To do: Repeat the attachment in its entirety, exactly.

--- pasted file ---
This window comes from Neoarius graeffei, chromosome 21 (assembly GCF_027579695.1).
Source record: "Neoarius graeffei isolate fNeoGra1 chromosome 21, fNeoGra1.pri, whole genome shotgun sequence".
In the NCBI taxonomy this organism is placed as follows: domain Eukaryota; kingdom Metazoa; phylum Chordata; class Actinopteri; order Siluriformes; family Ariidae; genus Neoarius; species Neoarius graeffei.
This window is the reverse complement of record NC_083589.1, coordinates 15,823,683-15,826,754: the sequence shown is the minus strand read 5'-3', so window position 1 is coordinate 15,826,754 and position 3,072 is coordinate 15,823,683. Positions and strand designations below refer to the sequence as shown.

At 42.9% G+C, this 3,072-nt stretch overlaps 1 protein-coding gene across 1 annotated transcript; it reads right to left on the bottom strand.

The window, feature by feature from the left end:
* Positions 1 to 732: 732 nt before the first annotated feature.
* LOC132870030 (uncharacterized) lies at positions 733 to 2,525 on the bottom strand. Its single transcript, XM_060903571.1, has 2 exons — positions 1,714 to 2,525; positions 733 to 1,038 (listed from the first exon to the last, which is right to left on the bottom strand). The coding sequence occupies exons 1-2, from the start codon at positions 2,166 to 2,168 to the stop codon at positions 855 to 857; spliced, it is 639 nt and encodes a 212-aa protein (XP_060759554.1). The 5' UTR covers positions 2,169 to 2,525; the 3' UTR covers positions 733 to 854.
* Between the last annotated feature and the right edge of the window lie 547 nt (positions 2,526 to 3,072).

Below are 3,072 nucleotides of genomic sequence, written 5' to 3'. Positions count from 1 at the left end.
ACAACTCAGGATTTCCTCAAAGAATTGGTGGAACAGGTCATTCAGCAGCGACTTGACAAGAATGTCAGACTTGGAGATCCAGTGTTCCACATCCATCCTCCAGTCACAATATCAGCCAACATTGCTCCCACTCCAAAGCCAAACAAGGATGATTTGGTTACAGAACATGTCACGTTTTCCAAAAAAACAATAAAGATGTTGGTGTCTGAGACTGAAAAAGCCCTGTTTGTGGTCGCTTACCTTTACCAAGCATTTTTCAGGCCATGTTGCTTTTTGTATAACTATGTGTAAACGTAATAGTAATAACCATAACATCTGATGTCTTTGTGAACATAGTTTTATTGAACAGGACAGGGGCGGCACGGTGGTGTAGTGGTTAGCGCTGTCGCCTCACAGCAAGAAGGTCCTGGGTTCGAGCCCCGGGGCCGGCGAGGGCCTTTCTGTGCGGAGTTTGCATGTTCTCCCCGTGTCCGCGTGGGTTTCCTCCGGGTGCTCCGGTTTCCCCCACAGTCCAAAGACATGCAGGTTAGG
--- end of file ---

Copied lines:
This window comes from Neoarius graeffei, chromosome 21 (assembly GCF_027579695.1).
Source record: "Neoarius graeffei isolate fNeoGra1 chromosome 21, fNeoGra1.pri, whole genome shotgun sequence".
In the NCBI taxonomy this organism is placed as follows: domain Eukaryota; kingdom Metazoa; phylum Chordata; class Actinopteri; order Siluriformes; family Ariidae; genus Neoarius; species Neoarius graeffei.
This window is the reverse complement of record NC_083589.1, coordinates 15,823,683-15,826,754: the sequence shown is the minus strand read 5'-3', so window position 1 is coordinate 15,826,754 and position 3,072 is coordinate 15,823,683. Positions and strand designations below refer to the sequence as shown.

At 42.9% G+C, this 3,072-nt stretch overlaps 1 protein-coding gene across 1 annotated transcript; it reads right to left on the bottom strand.

The window, feature by feature from the left end:
* Positions 1 to 732: 732 nt before the first annotated feature.
* LOC132870030 (uncharacterized) lies at positions 733 to 2,525 on the bottom strand. Its single transcript, XM_060903571.1, has 2 exons — positions 1,714 to 2,525; positions 733 to 1,038 (listed from the first exon to the last, which is right to left on the bottom strand). The coding sequence occupies exons 1-2, from the start codon at positions 2,166 to 2,168 to the stop codon at positions 855 to 857; spliced, it is 639 nt and encodes a 212-aa protein (XP_060759554.1). The 5' UTR covers positions 2,169 to 2,525; the 3' UTR covers positions 733 to 854.
* Between the last annotated feature and the right edge of the window lie 547 nt (positions 2,526 to 3,072).

Below are 3,072 nucleotides of genomic sequence, written 5' to 3'. Positions count from 1 at the left end.
ACAACTCAGGATTTCCTCAAAGAATTGGTGGAACAGGTCATTCAGCAGCGACTTGACAAGAATGTCAGACTTGGAGATCCAGTGTTCCACATCCATCCTCCAGTCACAATATCAGCCAACATTGCTCCCACTCCAAAGCCAAACAAGGATGATTTGGTTACAGAACATGTCACGTTTTCCAAAAAAACAATAAAGATGTTGGTGTCTGAGACTGAAAAAGCCCTGTTTGTGGTCGCTTACCTTTACCAAGCATTTTTCAGGCCATGTTGCTTTTTGTATAACTATGTGTAAACGTAATAGTAATAACCATAACATCTGATGTCTTTGTGAACATAGTTTTATTGAACAGGACAGGGGCGGCACGGTGGTGTAGTGGTTAGCGCTGTCGCCTCACAGCAAGAAGGTCCTGGGTTCGAGCCCCGGGGCCGGCGAGGGCCTTTCTGTGCGGAGTTTGCATGTTCTCCCCGTGTCCGCGTGGGTTTCCTCCGGGTGCTCCGGTTTCCCCCACAGTCCAAAGACATGCAGGTTAGG